Thanks to the bridge, Loudwater spread out on both sides of the Delimbiyr.[6][11][7][8][9][4][13] North of the river was known locally as High Town, or to some, Elf Town. The land here was craggy highlands, creating winding streets and a natural-seeming layout. The High Town was home to more sedate taverns, some of the guild halls, the elven houses at the northernmost side, and most notably the High Lord's Hall, standing in the heart of Loudwater above where the falls once were. South of the river was called Low Town, though the city's elves called it something in Elven that translated generously to "ugly town", though it was much cleaner and greener than many other cities. Naturally, it was predominantly human and held the noisier taverns, workshops, warehouses, merchants, and trade costers.[4] To the south, an area running parallel to the river was called the Highbank.[56] The only real ugly things in town were those left bare by practicality: four warehouses by the harbor and the cooperworks beside them on the west.[6][11][7][8][9]

Part of the river flowed over upthrusting rocks, producing falls and some noisy rapids that gave Loudwater its name.[6][11][7][8][9][4] though development had erased the falls by the 1370s DR.[4] The river was sufficiently wide here to allow a modest harbor.[13] A wide pool was dug into the riverbank, providing an area for lading cargo and serving as the harbor. Barges, coracles, and flat-bottomed skiffs used for fishing and trade clustered here.[6][11][7][8][9]

The bridge was a spectacular and beautiful arching stone structure.[6][11][7][8][9] It was decorated with fanciful carved stone heads, with snarling, pig-snouted faces said to be those of dragon turtles. They watched over the warehouses, giving the business its name: the Watchful Turtle.[7][9]

Some 2 miles (3.2 kilometers) southeast of the city were the Pits of the Dead, mass graves wherein were buried those people who had died with no known burial plans. A cleric of Lathander performed the burial rites.[57]

Society[]

Just like the meandering roads, life took a slow and measured pace here, where one preferred to enjoy the view than hurry.[7][9] The folk of Loudwater were known to be friendly yet determined.[2]

The old elven families of Loudwater—the Phelaniityr, the Bentillail, and the Beutaleen'dal—formed the noble houses of the city.[1][33][4]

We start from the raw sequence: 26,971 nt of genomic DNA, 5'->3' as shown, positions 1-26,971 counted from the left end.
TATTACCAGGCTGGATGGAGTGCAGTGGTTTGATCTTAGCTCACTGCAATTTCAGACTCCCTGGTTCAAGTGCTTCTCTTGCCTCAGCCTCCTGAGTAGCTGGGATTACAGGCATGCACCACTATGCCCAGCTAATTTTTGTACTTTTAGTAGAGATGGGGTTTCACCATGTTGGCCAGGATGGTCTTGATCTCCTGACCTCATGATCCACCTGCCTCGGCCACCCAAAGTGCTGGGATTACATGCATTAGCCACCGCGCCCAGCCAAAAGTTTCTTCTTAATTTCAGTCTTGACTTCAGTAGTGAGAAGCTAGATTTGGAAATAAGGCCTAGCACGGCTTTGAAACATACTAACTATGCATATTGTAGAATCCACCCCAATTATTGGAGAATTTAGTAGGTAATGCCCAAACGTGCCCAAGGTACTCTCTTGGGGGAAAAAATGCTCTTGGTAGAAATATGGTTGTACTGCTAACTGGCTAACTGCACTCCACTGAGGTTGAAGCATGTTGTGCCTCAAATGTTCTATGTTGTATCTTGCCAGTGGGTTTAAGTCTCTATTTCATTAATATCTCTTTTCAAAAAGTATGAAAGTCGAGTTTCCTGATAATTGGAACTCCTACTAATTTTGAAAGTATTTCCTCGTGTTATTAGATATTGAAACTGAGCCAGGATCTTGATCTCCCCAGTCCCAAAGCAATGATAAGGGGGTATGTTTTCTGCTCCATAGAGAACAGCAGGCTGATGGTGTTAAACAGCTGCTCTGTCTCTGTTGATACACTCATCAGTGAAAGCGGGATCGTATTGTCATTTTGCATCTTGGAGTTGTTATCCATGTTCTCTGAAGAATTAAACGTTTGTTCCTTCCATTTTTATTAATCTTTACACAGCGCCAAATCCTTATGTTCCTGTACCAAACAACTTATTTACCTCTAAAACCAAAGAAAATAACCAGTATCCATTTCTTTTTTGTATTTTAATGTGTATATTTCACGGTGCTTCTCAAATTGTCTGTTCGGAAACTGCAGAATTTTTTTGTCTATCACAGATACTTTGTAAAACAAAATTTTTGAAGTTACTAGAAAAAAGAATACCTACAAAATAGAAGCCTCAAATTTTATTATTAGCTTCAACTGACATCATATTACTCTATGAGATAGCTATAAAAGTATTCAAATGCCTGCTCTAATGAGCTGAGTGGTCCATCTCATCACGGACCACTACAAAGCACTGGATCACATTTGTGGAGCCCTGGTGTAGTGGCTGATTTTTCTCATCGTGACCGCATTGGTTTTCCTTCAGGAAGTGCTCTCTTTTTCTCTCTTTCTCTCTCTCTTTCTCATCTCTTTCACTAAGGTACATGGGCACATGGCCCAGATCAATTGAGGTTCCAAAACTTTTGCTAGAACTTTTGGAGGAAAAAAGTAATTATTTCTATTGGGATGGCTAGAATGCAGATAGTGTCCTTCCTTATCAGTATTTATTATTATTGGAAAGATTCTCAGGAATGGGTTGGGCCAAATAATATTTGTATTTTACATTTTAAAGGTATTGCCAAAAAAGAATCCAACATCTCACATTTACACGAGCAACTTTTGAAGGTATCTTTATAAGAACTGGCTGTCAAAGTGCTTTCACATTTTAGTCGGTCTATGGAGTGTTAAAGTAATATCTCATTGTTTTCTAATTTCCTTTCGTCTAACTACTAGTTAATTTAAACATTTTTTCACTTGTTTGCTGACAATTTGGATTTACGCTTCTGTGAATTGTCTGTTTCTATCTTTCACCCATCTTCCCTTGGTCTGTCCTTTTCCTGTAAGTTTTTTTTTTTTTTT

Religion[]

In the mid-to-late 14th century DR, there were three temples of Lathander, the Houses of Morning, which ministered to the majority of matters of faith in the city. The elven citizenry worshiped Labelas Enoreth at the Velti'Enorethal.[4] However, as the people depended on the forest, they favored woodland gods like Silvanus, Mielikki, and even Shiallia.[58][59]

In particular, as the chosen of Mielikki, the Green Regent was a vital religious leader in Loudwater. The Green Regents and their Scions tended to provide practical aid, rather than acting as divine emissaries or political leaders. They encouraged sustainable hunting and logging and defended the Delimbiyr Vale against invasions and threats to peace and the land. It was thanks to their efforts that Loudwater was a garden city and its fields were fertile, and Mielikki's dream for the vale was reflected here.[1]

In the late 15th century DR, Loudwater saw the rise of the faith of Silvanus instead. Members of all good faiths came to congregate in Silvanus's temple.[5]

Organizations[]

Zhentarim agents were known to scout out Loudwater in the 1360s DR.[7] In the late 1480s DR, the Zhentarim agents in Loudwater remained well hidden.[13]

A regional agent of the Moonstars was based in Loudwater around 1370 DR.[60]

Rumors & Legends[]

In the mid–14th century DR, it was told that old elven magic still lay hidden in the grassy burial mounds that Loudwater's oldest quarter had been built on. The cellars of some houses had secret doors connecting to the tombs. Both Harpers and Zhentarim hunted for this lost magic.[7]

Notable Locations[]

A map of the town of Loudwater circa 1479 DR.

Public Buildings
EastenhallFlying Fish BridgeHigh Lord's HallWestern Tower
Markets
Ivy EnclaveRisen Moon MarketSouth Square
Businesses
Garwan's CuriositiesJolym's Barrels & PackingLoudwater ApothecaryLoudwater GeneralLoudwater SmithyStablesStarra's KnivesWatchful Turtle
Inns
Enchanter's EcstasyRed Boar InnScarlet Shield
Taverns
Fisher's Friend PubGreen Tankard TavernMerry Mer-SheOld OwlSmiling Satyr
Shrines
All Faiths Altar
Temples
Houses of MorningTemple of Silvanus